Conclusions

Monsomy X and xenobiotics constitute the X-factor of PBC, which takes into account components of genetic susceptibility and environmental triggers, respectively. These components appear to relate to the female predominance of PBC. Further studies are needed to examine the role of epigenetic factors in the induction of PBC. As well, the identification of plausible xenobiotics is needed to allow for testing of these components in PBC patients. An understanding of the genetic components and environmental influences involved in the pathogenesis of PBC, may allow for proper identification of at-risk individuals, as well as possible prevention of the disease development with careful counselling (if possible) in regards to environmental exposure.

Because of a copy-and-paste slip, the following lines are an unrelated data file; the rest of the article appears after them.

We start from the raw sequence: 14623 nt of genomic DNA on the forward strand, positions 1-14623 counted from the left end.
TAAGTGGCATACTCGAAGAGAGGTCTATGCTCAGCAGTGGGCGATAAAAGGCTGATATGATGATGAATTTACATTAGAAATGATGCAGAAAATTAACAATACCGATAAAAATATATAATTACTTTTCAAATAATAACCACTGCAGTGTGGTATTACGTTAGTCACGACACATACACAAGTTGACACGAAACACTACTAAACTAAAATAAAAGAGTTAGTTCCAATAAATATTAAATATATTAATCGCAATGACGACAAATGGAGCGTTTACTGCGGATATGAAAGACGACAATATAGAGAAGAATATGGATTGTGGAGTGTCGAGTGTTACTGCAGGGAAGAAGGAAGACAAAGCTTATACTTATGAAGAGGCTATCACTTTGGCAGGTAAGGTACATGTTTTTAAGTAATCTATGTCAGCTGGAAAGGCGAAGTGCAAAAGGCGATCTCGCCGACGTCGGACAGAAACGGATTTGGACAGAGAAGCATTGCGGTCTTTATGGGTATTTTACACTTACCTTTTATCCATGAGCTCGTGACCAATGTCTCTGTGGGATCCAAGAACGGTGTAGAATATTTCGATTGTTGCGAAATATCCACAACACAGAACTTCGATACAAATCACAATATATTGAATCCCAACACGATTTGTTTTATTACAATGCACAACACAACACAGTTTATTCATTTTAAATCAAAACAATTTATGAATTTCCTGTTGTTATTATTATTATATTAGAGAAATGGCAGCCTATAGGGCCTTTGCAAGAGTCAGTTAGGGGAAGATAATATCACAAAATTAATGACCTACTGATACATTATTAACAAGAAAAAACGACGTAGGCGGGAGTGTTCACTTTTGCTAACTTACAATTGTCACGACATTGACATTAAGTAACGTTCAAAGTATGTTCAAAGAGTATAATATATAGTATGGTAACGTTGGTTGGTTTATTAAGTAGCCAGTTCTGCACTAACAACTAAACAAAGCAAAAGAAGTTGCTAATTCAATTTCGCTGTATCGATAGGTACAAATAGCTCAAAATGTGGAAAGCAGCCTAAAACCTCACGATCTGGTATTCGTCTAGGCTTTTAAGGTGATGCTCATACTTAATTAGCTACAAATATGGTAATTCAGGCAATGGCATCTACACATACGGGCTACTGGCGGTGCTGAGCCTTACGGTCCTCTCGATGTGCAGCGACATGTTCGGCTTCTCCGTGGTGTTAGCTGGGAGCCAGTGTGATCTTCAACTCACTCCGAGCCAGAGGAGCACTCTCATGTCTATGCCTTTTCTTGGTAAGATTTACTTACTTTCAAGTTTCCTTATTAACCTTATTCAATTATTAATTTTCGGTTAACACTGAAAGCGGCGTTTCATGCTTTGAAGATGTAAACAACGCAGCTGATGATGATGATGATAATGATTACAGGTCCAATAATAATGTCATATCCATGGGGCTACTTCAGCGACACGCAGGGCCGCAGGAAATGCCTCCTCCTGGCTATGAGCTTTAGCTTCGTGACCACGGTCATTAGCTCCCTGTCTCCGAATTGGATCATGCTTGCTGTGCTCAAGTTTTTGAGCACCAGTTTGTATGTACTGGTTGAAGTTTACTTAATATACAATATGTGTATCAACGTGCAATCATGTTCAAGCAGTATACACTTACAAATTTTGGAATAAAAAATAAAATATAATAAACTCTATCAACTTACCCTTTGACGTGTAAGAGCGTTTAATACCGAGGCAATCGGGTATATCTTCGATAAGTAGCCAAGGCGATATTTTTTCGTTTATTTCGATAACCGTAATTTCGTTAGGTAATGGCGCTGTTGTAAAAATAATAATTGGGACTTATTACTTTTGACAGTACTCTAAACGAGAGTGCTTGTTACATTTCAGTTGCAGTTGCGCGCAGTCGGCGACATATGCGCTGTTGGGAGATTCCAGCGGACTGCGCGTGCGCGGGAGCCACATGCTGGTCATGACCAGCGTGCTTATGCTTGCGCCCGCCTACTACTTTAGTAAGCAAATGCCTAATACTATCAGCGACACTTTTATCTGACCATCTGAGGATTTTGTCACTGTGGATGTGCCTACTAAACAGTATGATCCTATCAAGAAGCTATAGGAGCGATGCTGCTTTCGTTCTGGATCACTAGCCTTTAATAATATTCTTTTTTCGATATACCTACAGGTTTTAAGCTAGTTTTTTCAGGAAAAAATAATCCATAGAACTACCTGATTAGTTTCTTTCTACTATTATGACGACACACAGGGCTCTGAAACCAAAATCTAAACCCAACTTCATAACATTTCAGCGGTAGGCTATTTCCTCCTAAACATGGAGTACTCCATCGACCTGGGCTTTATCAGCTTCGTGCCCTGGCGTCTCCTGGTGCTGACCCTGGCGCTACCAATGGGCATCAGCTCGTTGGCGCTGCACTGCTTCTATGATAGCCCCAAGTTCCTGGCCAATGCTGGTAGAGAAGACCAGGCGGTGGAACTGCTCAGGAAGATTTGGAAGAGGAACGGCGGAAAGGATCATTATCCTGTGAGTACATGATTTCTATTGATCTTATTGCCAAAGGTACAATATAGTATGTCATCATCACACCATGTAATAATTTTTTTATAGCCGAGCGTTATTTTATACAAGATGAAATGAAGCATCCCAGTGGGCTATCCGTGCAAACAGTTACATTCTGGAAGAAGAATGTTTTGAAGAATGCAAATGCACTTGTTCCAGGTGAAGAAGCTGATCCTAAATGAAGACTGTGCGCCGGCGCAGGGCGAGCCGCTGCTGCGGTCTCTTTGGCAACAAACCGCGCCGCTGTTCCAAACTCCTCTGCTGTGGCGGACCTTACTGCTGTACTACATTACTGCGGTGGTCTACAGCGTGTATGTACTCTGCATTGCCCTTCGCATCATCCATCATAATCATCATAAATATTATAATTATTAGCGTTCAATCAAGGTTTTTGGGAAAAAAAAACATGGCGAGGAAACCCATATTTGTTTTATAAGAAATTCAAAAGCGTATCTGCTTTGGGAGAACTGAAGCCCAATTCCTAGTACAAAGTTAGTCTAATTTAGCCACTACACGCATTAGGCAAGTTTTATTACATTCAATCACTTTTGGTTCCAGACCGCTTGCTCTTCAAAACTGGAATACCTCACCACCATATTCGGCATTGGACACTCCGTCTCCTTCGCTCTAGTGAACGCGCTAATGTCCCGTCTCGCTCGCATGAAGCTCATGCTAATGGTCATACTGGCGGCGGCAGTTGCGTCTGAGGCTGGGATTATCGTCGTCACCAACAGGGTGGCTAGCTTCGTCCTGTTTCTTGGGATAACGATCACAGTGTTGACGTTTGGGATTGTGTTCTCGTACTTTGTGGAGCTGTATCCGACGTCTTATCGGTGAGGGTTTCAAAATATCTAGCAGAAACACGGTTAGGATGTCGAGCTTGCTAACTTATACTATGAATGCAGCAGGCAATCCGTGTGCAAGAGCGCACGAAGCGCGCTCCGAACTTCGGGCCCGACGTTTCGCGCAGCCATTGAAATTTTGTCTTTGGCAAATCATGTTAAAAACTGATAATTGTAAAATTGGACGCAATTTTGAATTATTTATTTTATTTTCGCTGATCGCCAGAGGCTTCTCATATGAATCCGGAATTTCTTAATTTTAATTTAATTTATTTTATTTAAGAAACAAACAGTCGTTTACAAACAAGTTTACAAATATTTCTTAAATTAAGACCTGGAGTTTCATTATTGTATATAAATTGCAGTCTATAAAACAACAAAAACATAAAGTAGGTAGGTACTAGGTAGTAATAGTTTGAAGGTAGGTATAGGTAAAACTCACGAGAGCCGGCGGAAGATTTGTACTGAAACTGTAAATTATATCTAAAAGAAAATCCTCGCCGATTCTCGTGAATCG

Abbreviations

AMA:

Antimitochondrial antibodies

ANA:

Antinuclear antibodies

PBC:

Primary biliary cirrhosis

PDC-E2:

Pyruvate dehydrogenase complex

SSc:

Systemic sclerosis

UTI:

Urinary tract infection

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Correspondence to Pietro Invernizzi.

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Bianchi, I., Lleo, A., Bernuzzi, F. et al. The X-factor in primary biliary cirrhosis: monosomy X and xenobiotics. Autoimmun Highlights 3, 127–132 (2012). https://doi.org/10.1007/s13317-012-0043-2

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Keywords

  • Autoimmunity
  • Autoimmune disease
  • Genetics
  • Xenobiotics
  • Monosomy X
  • Risk factor
  • Susceptibility